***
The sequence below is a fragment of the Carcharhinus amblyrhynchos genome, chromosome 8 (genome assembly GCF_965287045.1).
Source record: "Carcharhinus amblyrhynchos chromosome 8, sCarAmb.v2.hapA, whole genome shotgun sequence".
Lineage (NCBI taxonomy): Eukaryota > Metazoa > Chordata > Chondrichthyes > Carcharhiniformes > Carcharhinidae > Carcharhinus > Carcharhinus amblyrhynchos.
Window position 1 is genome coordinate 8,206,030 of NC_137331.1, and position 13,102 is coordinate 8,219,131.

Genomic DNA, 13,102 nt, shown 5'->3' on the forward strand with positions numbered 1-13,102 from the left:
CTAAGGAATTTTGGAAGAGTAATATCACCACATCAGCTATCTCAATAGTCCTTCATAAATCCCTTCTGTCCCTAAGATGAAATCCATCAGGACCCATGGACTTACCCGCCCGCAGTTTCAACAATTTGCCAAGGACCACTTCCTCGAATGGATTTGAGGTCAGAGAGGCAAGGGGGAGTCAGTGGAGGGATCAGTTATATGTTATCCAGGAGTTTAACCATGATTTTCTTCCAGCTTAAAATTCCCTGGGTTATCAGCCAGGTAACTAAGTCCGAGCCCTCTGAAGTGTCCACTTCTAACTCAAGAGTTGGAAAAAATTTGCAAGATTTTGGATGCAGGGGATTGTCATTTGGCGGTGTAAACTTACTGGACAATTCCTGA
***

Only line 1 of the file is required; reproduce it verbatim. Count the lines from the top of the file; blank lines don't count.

The sequence below is a fragment of the Carcharhinus amblyrhynchos genome, chromosome 8 (genome assembly GCF_965287045.1).